Congressman Addresses 'Unproven' Murder Allegation Against His 'Friend' Sinn Fein Leader Gerry Adams

Gerry adams richard nealAPGerry Adams, left, and Richard Neal.

Democratic Massachusetts Congressman Richard Neal issued a statement to Business Insider after his longtime “friend” Sinn Fein Leader Gerry Adams was arrested for a 1972 murder in Northern Ireland on Wednesday.

Neal, who has worked with Adams for at least two decades as part of his efforts to aid the peace process in Northern Ireland, noted that accusations suggesting that Adams was involved in the killing of Jean McConville, a widowed mother of 10, are “unproven.”

“A few weeks ago, Sinn Fein leader Gerry Adams volunteered to meet with the Police Service of Northern Ireland (PSNI) to discuss the unproven allegation that he was involved in the abduction, killing and burial of Jean McConville on the island of Ireland more than 40 years ago. He is having that conversation with the PSNI in Northern Ireland tonight,” Neal said Wednesday evening.

“Mr. Adams has always maintained he had nothing to do with the sad ordeal of Jean McConville,” Neal said. “On many occasions, he has acknowledged the grave injustice inflicted upon Jean McConville and her family by the IRA, and he has repeatedly appealed to anyone with information about the case to bring it to the attention of the proper authorities.”

McConville was one of the 16 people known as “The Disappeared” in Northern Ireland who were allegedly abducted, murdered, and buried in secret locations by the Irish Republican Army during its decades-long conflict with the U.K., known as “The Troubles.”

Sinn Fein was the political arm of the IRA, which has admitted responsibility for what happened to at least nine of the 16 disappeared.

According to the BBC, there has been speculation McConville was taken by the IRA either because of suspicions she was an informant or because her neighbours saw her helping an injured British soldier.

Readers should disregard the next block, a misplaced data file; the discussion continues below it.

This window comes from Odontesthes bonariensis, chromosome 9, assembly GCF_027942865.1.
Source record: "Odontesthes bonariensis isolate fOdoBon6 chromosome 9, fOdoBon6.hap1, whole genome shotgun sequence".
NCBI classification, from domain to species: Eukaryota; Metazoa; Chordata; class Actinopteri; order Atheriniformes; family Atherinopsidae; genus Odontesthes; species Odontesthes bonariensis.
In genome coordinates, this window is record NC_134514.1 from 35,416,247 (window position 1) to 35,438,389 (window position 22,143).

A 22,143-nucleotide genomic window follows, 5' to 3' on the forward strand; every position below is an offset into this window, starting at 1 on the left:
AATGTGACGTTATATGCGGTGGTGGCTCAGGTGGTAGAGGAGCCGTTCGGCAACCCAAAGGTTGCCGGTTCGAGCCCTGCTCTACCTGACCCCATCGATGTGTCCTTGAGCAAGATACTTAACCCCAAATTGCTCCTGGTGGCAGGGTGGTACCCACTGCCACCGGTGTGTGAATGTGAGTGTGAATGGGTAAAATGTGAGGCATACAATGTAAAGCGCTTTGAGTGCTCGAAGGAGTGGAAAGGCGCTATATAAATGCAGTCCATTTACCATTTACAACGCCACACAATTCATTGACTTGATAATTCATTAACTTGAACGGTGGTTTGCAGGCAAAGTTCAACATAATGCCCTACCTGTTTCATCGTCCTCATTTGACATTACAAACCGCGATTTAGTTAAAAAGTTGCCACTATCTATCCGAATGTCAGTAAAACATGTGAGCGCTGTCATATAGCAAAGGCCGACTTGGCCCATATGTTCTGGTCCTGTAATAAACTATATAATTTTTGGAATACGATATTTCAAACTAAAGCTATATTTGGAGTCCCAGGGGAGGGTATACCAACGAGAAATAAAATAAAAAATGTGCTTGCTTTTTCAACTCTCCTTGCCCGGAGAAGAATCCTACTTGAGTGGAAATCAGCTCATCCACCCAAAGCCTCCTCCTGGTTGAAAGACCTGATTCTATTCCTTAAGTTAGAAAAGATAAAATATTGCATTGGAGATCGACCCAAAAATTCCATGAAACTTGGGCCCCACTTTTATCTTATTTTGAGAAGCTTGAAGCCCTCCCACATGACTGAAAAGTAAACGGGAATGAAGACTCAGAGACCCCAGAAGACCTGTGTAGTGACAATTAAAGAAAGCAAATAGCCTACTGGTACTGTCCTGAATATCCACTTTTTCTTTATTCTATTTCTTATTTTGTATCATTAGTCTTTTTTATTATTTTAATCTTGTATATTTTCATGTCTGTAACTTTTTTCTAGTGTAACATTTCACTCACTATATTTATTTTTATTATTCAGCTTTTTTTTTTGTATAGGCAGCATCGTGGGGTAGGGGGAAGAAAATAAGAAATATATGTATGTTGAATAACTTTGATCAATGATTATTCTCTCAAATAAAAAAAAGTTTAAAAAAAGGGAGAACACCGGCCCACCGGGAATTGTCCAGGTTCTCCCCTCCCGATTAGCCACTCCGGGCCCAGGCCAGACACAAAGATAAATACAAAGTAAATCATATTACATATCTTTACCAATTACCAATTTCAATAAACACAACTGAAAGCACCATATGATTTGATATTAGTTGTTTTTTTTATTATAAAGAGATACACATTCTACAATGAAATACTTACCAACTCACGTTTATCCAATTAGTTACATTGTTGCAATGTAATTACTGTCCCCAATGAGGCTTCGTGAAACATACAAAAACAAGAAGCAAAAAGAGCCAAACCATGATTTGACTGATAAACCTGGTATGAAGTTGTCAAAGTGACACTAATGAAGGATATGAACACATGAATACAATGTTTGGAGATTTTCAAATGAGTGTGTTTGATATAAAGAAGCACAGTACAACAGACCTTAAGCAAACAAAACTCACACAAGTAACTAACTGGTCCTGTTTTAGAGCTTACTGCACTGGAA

McConville’s body was recovered on a beach in 2003, nearly 30 years after her abduction.

Before his arrest, Adams told reporters he was not involved in McConville’s killing.

“While I have never disassociated myself from the IRA and I never will, I am innocent of any part in the abduction, killing, or burial of Mrs McConville,” Adams said.

In his statement, Neal noted that Adams has aided a group dedicated to finding remains of the disappeared.

“He has also worked with the Independent Commission for the Location of Victims Remains to help bring closure to the families who lost loved ones during the conflict and continue to suffer,” Neal said of Adams.

Neal has spent years working on the peace process in Northern Ireland. According to MassLive, Neal “is described as a friend of Adams” and there are media reports of “Neal meeting Adams several times on both sides of the Atlantic” over the years since at least 1994.

Last month, Neal met with Adams in Washington, where they had what MassLive called “a private lunch with President Barack Obama in the U.S. Capitol as part of the traditional St. Patrick’s Day observances.”

In his statement about Adams’ arrest, Neal described some of his work on Northern Ireland and condemned McConville’s killing.

“For many years, I have been a consistent advocate of families from both traditions who lost loved ones during the Troubles. From the Bloody Sunday Campaign to the family of Raymond McCord, I have supported their efforts on both sides of the Atlantic to find truth and justice,” Neal said.

“The British government, in particular, is keenly aware of my interest in these matters. I have also condemned the killing of Jean McConville in the strongest possible terms. What happened to her was tragic, and her family also deserves to know the truth,” Neal said.

Neal concluded his statement by calling for further progress in Northern Ireland’s peace process.

“Much has been accomplished in Northern Ireland since the Good Friday Agreement was signed in 1998,” he said. “But I happen to strongly agree with former President Bill Clinton who recently urged the political leaders in the region to ‘finish the job.’ And that includes dealing with outstanding issues like flags, parades and the past.”

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